In the not-too-distant future autonomous aircraft may roam the skies at the beck and call of either the military or law enforcement while working in tandem with autonomous sports cars on the ground. The aircraft (perhaps no larger than a coffee table) could communicate with one another and the ground vehicle in an effort to complete missions such as locating a suspect, investigating a bomb threat or testing the air for the presence of toxic chemicals.
At least that's the future being scripted by engineers at the Georgia Tech Research Institute (GTRI), who at this week's Robotics Rodeo 2010 in Fort Benning, Ga., are demonstrating their Collaborative Unmanned Systems Technology Demonstrator (CUSTD). CUSTD consists of two small-scale yellow unmanned aerial vehicles (UAVs) and a heavily modified and equally robotic Porsche Cayenne. These very different vehicles are designed to work in tandem using onboard computers running advanced collaborative-vehicle software.
The UAVs have 2.7-meter wingspans, 3 kilograms of scientific-instrumentation and global positioning systems (GPS) for navigation. They need help from humans to get in the air but after that function without assistance. The aircraft, which are quarter-scale Piper Cubs, rely on onboard computer vision software that analyzes images taken by the aircrafts' digital cameras, says Charles Pippin, a GTRI research scientist who led the CUSTD effort and a member of GTRI's Unmanned and Autonomous Systems team.
Meanwhile, the fully autonomous Porsche, named "Sting," is the same vehicle that Georgia Tech and SAIC entered in the 2007 DARPA Urban Challenge. Since the Urban Challenge, Sting has been upgraded with a 900 MHz radio that can communicate with similar radios in the aircraft. During a demo in March, Sting was equipped with a chemical sensor and tasked with driving along until it detected a cloud of ammonia.
In a typical CUSTD scenario, the two aircraft search for an existing target over a wide area. When one plane spots the target, it radios its location using GPS coordinates to Sting, which then finds its way to the target. The UAV over the target can also call in the second aircraft to fly to the target and use its sensors to further analyze the situation. In the video below, GTRI introduces the system and provides footage of the aircraft and SUV in action.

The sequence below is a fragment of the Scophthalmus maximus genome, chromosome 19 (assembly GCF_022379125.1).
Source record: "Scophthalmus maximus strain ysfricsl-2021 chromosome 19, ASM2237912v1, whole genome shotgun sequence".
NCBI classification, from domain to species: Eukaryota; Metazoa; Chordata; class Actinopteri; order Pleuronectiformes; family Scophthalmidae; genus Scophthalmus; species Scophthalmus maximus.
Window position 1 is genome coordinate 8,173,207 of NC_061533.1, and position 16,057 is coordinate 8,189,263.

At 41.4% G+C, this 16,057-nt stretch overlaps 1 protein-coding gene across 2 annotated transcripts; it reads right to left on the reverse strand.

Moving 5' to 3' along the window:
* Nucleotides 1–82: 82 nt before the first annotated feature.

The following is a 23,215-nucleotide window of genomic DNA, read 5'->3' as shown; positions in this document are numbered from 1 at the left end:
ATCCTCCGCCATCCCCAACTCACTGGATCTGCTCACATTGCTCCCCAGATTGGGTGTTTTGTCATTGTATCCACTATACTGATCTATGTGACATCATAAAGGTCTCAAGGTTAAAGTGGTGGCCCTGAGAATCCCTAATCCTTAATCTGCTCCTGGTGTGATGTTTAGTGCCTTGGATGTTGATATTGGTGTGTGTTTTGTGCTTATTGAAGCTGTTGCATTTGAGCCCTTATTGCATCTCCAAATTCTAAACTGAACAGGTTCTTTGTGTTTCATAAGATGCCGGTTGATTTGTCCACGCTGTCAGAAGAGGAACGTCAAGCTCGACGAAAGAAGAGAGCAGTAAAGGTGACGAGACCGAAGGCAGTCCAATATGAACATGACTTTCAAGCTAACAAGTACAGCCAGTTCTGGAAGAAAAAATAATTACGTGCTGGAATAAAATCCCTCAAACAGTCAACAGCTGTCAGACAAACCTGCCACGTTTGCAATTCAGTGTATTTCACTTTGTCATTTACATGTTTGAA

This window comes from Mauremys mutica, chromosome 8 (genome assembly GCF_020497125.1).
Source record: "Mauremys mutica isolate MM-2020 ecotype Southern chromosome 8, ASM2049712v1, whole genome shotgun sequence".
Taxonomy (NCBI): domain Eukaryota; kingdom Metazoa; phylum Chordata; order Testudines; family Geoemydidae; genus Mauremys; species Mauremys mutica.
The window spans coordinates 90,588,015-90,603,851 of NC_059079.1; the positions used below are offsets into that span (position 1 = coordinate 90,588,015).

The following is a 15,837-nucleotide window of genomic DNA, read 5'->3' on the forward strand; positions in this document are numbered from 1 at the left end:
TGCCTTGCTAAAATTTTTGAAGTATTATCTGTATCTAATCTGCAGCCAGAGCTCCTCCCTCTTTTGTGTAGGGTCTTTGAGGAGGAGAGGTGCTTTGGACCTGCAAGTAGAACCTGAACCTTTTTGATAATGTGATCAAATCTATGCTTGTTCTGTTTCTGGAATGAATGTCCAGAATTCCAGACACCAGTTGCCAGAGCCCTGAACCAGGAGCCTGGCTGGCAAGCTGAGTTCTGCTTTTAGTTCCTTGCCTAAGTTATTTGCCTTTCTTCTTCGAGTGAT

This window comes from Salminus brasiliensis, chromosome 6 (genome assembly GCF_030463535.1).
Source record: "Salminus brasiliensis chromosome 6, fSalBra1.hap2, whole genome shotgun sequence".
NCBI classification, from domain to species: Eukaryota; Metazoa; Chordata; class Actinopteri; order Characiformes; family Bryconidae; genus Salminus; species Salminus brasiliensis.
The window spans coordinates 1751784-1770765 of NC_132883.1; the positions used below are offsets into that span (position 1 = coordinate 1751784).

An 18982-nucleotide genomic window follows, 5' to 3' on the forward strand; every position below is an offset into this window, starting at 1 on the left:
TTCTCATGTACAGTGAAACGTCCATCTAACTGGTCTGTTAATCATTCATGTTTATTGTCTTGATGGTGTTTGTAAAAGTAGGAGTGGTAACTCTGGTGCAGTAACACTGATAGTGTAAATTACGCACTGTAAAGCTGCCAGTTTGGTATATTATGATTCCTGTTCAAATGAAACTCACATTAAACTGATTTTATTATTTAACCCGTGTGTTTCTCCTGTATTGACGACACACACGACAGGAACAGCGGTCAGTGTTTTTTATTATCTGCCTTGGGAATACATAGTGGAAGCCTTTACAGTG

Further out, GTRI engineers are developing an approach to missions similar to an auctioning system that would have different autonomous vehicles issuing requests for assistance (like bids) and choosing help from the vehicle (or vehicles) that are closest or can complete the mission most efficiently. "It's not practical for every army unit or every police department to have their own UAV," Pippin says. "We want them to be able to share." GTRI has simulated the auctioning system with aircraft and hopes to add ground vehicles to the mix next spring.
The Robotics Rodeo, hosted by the Detroit-based U.S. Army Tank Automotive Research, Development and Engineering Center (TARDEC), this week consists of two separate events. The Robotic Technology Observation, Demonstration and Discussion (RTOD2), closed to the public, lets research teams demonstrate their technologies to the Army Research Laboratory and the Space and Naval Warfare Systems Command (SPAWAR) as well as other government entities and contractors. Demonstrations performed as part of the Extravaganza portion of the Rodeo are open to the public. The Army sees the Rodeo as a market research event to determine whether new technologies could potentially benefit Army robotics programs.
Video courtesy of GTRI
Images courtesy of Ai-Ping Hu and Gary Meek